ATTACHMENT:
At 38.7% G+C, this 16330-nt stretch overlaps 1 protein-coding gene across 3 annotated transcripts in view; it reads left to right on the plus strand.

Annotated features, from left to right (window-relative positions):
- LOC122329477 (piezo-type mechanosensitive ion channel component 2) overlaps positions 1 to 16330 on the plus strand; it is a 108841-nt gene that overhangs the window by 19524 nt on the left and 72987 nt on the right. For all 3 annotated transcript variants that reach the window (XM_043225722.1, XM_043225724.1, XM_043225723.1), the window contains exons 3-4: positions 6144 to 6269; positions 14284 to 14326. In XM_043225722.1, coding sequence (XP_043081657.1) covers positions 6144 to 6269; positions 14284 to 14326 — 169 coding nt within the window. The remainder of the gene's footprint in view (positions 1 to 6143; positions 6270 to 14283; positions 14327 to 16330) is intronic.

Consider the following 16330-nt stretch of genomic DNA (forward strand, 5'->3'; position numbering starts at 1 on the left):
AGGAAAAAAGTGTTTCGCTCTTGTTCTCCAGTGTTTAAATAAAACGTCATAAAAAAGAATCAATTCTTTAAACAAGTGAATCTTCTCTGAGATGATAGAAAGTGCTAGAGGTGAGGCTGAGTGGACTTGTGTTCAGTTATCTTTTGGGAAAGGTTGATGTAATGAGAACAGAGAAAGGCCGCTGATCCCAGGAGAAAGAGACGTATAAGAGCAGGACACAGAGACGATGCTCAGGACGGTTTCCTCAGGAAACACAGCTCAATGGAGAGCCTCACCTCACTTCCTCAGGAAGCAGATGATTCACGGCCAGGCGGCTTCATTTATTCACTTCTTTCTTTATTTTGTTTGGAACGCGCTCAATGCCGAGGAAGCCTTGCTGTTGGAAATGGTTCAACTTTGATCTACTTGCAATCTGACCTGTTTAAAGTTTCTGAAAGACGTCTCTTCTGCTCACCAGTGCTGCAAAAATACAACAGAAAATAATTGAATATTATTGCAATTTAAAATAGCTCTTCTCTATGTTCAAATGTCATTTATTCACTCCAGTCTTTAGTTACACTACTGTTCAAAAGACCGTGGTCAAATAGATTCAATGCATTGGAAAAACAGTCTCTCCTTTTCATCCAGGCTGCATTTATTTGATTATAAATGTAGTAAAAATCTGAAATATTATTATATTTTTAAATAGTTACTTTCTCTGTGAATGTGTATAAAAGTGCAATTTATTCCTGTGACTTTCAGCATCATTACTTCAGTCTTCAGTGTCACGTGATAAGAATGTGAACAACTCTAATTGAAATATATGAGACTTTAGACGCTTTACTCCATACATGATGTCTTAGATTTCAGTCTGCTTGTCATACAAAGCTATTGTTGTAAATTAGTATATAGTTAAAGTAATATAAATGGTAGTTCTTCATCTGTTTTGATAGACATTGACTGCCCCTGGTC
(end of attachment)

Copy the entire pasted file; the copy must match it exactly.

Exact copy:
At 38.7% G+C, this 16330-nt stretch overlaps 1 protein-coding gene across 3 annotated transcripts in view; it reads left to right on the plus strand.

Annotated features, from left to right (window-relative positions):
- LOC122329477 (piezo-type mechanosensitive ion channel component 2) overlaps positions 1 to 16330 on the plus strand; it is a 108841-nt gene that overhangs the window by 19524 nt on the left and 72987 nt on the right. For all 3 annotated transcript variants that reach the window (XM_043225722.1, XM_043225724.1, XM_043225723.1), the window contains exons 3-4: positions 6144 to 6269; positions 14284 to 14326. In XM_043225722.1, coding sequence (XP_043081657.1) covers positions 6144 to 6269; positions 14284 to 14326 — 169 coding nt within the window. The remainder of the gene's footprint in view (positions 1 to 6143; positions 6270 to 14283; positions 14327 to 16330) is intronic.

Consider the following 16330-nt stretch of genomic DNA (forward strand, 5'->3'; position numbering starts at 1 on the left):
AGGAAAAAAGTGTTTCGCTCTTGTTCTCCAGTGTTTAAATAAAACGTCATAAAAAAGAATCAATTCTTTAAACAAGTGAATCTTCTCTGAGATGATAGAAAGTGCTAGAGGTGAGGCTGAGTGGACTTGTGTTCAGTTATCTTTTGGGAAAGGTTGATGTAATGAGAACAGAGAAAGGCCGCTGATCCCAGGAGAAAGAGACGTATAAGAGCAGGACACAGAGACGATGCTCAGGACGGTTTCCTCAGGAAACACAGCTCAATGGAGAGCCTCACCTCACTTCCTCAGGAAGCAGATGATTCACGGCCAGGCGGCTTCATTTATTCACTTCTTTCTTTATTTTGTTTGGAACGCGCTCAATGCCGAGGAAGCCTTGCTGTTGGAAATGGTTCAACTTTGATCTACTTGCAATCTGACCTGTTTAAAGTTTCTGAAAGACGTCTCTTCTGCTCACCAGTGCTGCAAAAATACAACAGAAAATAATTGAATATTATTGCAATTTAAAATAGCTCTTCTCTATGTTCAAATGTCATTTATTCACTCCAGTCTTTAGTTACACTACTGTTCAAAAGACCGTGGTCAAATAGATTCAATGCATTGGAAAAACAGTCTCTCCTTTTCATCCAGGCTGCATTTATTTGATTATAAATGTAGTAAAAATCTGAAATATTATTATATTTTTAAATAGTTACTTTCTCTGTGAATGTGTATAAAAGTGCAATTTATTCCTGTGACTTTCAGCATCATTACTTCAGTCTTCAGTGTCACGTGATAAGAATGTGAACAACTCTAATTGAAATATATGAGACTTTAGACGCTTTACTCCATACATGATGTCTTAGATTTCAGTCTGCTTGTCATACAAAGCTATTGTTGTAAATTAGTATATAGTTAAAGTAATATAAATGGTAGTTCTTCATCTGTTTTGATAGACATTGACTGCCCCTGGTC